As far as commode are concerned, you have "Indian style toilets" which are squat down toilets and "Western style toilets" which are the sit down commode westerners are used to. In the recent years I've seen less and less Indian style toilets in houses, people are finding the sit down model much more comfortable.
One thing to mind about bathrooms : they are NOT a place to store things, they are damp all day long, so all you can keep in there is your shampoo bottle, and at the most a towel, if you must have an extra shelf system in, it has to be plastic, anything else will spoil.

Utility space: This is a very common thing in Chennai as I found out, but no so much in independent houses in Bangalore. Modern apartment buildings across the country have them, and this is the space to keep your washing machine. In Some complexes the utility area is attached to the kitchen and indoor, and in other places this is a special balcony or out door space. In fact in Bangalore some old houses still have a wash stone area outdoor for the maid to wash clothes by hand. As I said it is common in Chennai and these area are huge, doubling as storage space, pantry, and fridge area when the kitchen isn't big enough to store the fridge.

The bigger your budget the better when it comes to renting a flat in India, because you do find a lot of crazy dump in independent houses particularly and the cheapest means also the most impractical living space in the most unsafe location. One thing I noticed in a lot of place is that the mention of square feet in the ad doesn't mean the place will be well proportioned, the "hall" is always the biggest room in the house, and just last week I saw quite a few 3BHK that had napkin sized bedrooms in which no bed other than a kiddie bed would fit comfortably, these type of flats are typically planned by owners to be rented out and the higher number of room they built in a flat means they can rent it for a higher price.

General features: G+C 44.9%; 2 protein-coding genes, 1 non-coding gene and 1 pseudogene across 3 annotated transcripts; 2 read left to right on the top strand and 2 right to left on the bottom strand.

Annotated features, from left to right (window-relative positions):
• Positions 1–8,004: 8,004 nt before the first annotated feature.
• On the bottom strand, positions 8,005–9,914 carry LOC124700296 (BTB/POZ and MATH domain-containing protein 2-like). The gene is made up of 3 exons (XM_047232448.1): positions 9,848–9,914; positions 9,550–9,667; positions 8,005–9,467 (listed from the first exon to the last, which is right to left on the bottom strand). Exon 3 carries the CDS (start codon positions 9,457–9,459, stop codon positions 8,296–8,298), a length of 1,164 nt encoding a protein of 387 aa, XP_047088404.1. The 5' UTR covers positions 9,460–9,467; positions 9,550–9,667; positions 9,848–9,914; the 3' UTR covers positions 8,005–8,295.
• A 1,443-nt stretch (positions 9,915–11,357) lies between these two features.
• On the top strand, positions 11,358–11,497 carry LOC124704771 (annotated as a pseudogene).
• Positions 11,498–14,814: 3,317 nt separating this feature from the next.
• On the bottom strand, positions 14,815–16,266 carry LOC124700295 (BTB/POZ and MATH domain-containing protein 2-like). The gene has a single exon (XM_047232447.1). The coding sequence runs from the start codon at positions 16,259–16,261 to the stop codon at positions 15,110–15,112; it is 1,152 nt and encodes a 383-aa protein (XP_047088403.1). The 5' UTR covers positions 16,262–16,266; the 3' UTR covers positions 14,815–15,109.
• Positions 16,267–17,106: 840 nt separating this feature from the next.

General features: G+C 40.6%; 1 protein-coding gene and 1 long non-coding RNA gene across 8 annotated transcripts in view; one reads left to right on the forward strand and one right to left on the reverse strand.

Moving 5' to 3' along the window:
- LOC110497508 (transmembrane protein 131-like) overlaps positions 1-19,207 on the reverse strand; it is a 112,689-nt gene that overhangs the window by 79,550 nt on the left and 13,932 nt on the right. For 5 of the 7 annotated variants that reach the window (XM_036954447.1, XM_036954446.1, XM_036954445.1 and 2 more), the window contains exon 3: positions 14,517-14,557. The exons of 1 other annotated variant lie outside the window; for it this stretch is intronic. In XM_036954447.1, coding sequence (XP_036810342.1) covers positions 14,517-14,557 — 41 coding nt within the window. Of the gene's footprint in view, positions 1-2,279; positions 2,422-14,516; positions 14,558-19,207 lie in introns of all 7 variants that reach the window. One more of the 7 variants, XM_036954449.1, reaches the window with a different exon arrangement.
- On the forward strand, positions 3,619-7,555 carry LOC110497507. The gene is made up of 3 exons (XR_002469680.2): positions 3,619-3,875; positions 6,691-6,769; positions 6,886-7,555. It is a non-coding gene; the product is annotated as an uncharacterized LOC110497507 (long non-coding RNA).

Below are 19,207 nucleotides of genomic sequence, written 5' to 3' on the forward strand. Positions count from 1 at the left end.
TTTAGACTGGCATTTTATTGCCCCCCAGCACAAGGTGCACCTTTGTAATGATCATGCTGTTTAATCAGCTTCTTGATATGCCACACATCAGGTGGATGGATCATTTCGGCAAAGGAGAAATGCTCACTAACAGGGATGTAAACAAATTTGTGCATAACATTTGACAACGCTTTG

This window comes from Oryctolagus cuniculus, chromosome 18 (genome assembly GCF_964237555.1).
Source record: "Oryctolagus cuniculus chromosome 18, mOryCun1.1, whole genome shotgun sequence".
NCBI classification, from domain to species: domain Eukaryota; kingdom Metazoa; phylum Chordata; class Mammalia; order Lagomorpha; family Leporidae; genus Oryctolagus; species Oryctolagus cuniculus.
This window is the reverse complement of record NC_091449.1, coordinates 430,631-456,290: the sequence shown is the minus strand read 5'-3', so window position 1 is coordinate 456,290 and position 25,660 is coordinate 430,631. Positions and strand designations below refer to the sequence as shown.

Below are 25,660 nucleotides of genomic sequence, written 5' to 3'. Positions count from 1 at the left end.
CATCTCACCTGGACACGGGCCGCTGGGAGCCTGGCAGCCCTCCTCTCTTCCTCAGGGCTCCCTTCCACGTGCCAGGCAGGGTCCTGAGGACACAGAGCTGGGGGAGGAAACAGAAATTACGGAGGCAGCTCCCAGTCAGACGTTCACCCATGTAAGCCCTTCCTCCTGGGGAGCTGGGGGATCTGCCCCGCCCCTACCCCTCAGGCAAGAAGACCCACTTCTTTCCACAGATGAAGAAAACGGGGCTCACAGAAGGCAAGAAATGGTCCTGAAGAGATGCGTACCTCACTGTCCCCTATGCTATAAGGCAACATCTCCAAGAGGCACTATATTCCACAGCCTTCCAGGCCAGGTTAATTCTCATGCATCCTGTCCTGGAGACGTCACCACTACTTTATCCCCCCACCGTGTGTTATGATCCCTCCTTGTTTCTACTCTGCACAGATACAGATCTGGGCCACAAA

The most logically planned floor plans are in gated communities and apartment buildings as developers who are behind the building do sell all the flats to independent owners who then decide themselves if they want to live in or rent it out, those who opt to rent out their property generally live the kitchen and bathroom with basic amenities.
In Bangalore you need to give a 10 month worth of rent in deposit, which amount will be given back to you once you move out, read the fine prints in the lease agreement, some owners mention that they will hold a part of that deposit to go toward painting charges when you move out. On higher rents you can negotiate the deposit and most owners generally agree on a 8 months deposit itself.